It was almost Christmas again, and
I was in my father's home . . . one last time. My dad
had died a few months before, and the home that we had
grown up in had been sold. My sister and I were cleaning
out the attic.
I picked up an old Christmas
cookie can that my dad had used to store extra Christmas
lightbulbs. As I stood there, holding the can, the
memory of a past Christmas swirled through my mind like
the snowflakes outside the attic window swirling towards
I was eleven years old, and with
Christmas only a week away, I woke up one morning to a
perfect day for sledding.
It had snowed all
night, and my friends would be hurtling down the
sledding hill at the end of our street. It wasn't what
you would call a great challenge, but we all had fun,
and I couldn't wait to try out the fresh layer of snow
on the runs.
Before I could go anywhere, my mom
reminded me that I had to shovel the walkways around the
house. It seemed like forever, but after about an hour
and a half I was finally finished. I went into the house
to get a glass of water and my sled. Just as I got to
the front door to leave, the phone rang.
will be right over," my mom said in reply to someone.
Geez, not now, I thought. The guys are waiting
for me. I opened the front door, but there just wasn't
enough time to get away.
"Joey, Mrs. Bergensen
wants you to shovel her sidewalk," my mother
"Mom," I groaned, "tell her I'll do it
this afternoon." I started to walk out the
"No, you'll do it now. This afternoon
you'll be too tired or too cold. I told her you would be
right over, so get going."
My mother sure is
free with my time, I thought to myself, as I walked
around the corner to the old lady's house. I knocked on
The door opened, and there was Mrs.
Bergensen with this bright smile on her old
"Joey, thanks for coming over. I was hoping
someone would come by, but no one did."
reply, just shook my head and started shoveling. I was
pretty mad and wanted to take it out on Mrs. Bergensen.
Sure, you were hoping someone would come by. Why would
they? You're just an old lady, I fumed in my mind. At
first, my anger helped me work pretty fast, but the snow
Then I started thinking about Mrs.
Bergensen and how her husband had died years ago. I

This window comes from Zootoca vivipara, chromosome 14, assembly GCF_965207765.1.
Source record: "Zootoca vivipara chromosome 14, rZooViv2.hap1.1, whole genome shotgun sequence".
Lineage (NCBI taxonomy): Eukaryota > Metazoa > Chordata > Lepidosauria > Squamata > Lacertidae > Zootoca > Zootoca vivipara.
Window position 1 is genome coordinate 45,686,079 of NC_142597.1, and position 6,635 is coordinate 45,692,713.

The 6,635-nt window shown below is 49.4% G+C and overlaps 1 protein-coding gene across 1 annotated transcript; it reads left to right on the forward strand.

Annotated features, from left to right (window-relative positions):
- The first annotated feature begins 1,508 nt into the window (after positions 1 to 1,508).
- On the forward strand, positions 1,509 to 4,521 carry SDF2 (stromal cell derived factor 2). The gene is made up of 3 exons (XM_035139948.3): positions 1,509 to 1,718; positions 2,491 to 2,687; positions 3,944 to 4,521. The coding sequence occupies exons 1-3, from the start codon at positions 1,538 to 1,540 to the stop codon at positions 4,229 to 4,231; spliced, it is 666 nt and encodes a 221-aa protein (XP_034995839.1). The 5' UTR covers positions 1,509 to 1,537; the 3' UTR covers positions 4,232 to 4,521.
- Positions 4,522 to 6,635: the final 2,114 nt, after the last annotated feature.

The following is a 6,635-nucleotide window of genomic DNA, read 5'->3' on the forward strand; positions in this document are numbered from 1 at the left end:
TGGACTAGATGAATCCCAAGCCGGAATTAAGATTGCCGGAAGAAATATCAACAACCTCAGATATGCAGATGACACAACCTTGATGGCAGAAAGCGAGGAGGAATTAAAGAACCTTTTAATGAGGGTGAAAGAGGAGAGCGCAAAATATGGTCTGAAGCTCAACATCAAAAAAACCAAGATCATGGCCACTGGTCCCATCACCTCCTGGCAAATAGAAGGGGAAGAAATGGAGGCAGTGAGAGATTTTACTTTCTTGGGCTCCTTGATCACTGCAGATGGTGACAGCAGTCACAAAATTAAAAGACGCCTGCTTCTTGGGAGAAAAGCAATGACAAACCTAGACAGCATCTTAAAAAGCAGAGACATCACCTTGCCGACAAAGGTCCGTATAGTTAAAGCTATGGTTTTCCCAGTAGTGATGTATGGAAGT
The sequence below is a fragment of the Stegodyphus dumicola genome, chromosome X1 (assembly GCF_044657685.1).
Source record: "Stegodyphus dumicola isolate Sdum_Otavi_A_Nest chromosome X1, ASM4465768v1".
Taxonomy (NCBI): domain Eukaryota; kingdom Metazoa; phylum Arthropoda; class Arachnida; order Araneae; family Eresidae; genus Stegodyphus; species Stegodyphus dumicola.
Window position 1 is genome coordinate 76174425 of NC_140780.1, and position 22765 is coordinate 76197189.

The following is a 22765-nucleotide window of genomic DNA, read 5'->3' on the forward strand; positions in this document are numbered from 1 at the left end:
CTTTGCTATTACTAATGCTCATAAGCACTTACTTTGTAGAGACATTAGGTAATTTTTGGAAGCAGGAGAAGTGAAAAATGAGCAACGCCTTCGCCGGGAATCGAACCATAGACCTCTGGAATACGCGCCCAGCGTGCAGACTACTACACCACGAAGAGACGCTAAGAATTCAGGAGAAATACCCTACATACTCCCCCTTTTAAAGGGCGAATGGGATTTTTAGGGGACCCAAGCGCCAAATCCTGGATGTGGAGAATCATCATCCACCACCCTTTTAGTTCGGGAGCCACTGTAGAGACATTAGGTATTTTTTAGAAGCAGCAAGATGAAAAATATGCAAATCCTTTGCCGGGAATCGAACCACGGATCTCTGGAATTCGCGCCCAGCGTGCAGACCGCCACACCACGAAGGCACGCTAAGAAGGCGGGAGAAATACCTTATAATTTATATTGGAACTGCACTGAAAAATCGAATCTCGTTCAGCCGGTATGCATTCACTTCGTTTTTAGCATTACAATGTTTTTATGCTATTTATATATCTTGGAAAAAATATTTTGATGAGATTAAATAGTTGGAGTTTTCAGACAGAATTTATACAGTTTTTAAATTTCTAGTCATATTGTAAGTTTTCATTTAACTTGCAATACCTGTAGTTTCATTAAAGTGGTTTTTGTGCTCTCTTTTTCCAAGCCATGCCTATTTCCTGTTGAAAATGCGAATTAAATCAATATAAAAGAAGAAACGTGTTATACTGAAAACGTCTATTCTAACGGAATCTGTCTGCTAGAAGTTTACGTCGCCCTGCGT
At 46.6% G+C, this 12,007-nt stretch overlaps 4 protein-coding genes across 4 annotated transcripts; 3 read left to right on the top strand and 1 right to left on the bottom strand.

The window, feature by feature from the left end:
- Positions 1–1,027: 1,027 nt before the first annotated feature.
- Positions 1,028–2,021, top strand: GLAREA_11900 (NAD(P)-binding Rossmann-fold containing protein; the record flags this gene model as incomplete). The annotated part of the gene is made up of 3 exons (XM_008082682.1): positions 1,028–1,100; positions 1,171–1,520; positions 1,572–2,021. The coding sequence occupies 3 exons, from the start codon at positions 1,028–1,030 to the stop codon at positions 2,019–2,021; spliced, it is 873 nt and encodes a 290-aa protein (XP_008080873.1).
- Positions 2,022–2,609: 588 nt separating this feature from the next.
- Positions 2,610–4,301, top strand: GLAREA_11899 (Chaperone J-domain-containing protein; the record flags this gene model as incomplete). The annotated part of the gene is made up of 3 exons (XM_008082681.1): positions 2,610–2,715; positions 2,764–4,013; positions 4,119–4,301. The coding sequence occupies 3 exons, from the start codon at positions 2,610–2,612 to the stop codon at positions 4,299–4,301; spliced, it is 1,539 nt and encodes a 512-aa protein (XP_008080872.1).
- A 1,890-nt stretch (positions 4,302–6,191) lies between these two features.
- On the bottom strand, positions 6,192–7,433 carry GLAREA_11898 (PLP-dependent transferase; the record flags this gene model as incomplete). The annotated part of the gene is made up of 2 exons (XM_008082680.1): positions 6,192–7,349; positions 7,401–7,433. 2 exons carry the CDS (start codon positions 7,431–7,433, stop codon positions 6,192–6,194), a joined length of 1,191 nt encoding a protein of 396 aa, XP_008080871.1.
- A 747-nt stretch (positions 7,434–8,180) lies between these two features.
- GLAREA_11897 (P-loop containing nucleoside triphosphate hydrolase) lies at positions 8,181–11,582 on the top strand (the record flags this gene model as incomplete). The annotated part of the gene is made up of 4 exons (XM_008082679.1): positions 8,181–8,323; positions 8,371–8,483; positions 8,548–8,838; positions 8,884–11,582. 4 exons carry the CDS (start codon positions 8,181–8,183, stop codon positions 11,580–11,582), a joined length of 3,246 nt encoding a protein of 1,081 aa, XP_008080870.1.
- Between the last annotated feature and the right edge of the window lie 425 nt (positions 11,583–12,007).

figured she must feel lonely living all by herself. I
wondered how long it had taken her to get that old. Then
I started wondering if she was going to pay me anything
for my work, and if she did, how much she was going to
give me. Let's see, maybe $2.50, with a fifty-cent tip
thrown in. She likes me. She could have called Jerry,
the kid across the street, but she called me. Yep, I'll
be getting some bucks! I started to work hard
It took me about another hour to finish.
Finally, it was done. Okay, time for some money! I
knocked on her door.
"Well, Joey, you did an
outstanding job and so fast!" I started to grin. "Could
you just shovel a path to my garbage cans?"
. . sure," I said. My grin faded. "I'll have it done in
a few minutes." Those few minutes lasted another
half-hour. This has to be worth another buck at least, I
thought. Maybe more. Maybe I'll get five bucks
altogether. I knocked on her door again.
"I guess you
want to get paid?"
"Yes, ma'am," I
"Well, how much do I owe you?" she
asked. Suddenly, I was tongue-tied.
Here's a dollar and a fifty-cent tip. How's
"Oh, that's fine," I replied. I left,
dragging my shovel behind me. Yeah, right, that's fine.
All that work for a buck fifty. What a lousy cheapskate.
My feet were freezing, and my cheeks and ears were
stinging from the icy weather.
I went home. The
thought of being out in the cold no longer appealed to
"Aren't you going sledding?" my mom asked as
I dragged in the front door.
"No, I'm too tired."
I sat down in front of the TV and spent the rest of the
day watching some dumb movie.
Later in the week,
Mrs. Bergensen came over and told my mom what a good job
I had done for her. She asked
if I would come over
to shovel her sidewalks every time it snowed. She
brought with her a can loaded with homemade Christmas
cookies. They were all for me.
As I sat holding
that can in my lap and munching the cookies, I figured
that shoveling her sidewalk had been a way for me to
give her a Christmas gift, one that she could really
use. It couldn't be easy for her being all alone with no
one to help her. It was what Christmas was really all
about . . . giving what you could. Mrs. Bergensen gave
me the cookies she made, and I gave her my time. And
hard work! I started to feel better about the whole
thing, including Mrs. Bergensen.
Mrs. Bergensen died, and it ended up that I never had to
shovel her sidewalk again.
Now, years later,
standing in my family's attic and holding that Christmas
can, I could almost see Mrs. Bergensen's face and how
she had been so glad to see me. I decided to keep the
can to remind myself of what I had figured out so many
years ago, about the true meaning of Christmas. I dumped
the old lightbulbs that were in it into the trash. As I
did so, the piece of paper that had been used as the
layer between the cookies and the bottom of the can
floated into the trash as well. It was then that I saw
something taped to the inside of the can.
an envelope that said, "Dear Joe, thank you and have a
Merry Christmas!" I opened the yellowed envelope to find
a twenty-dollar bill . . . a gift to me, with love, from
Mrs. Bergensen . . . the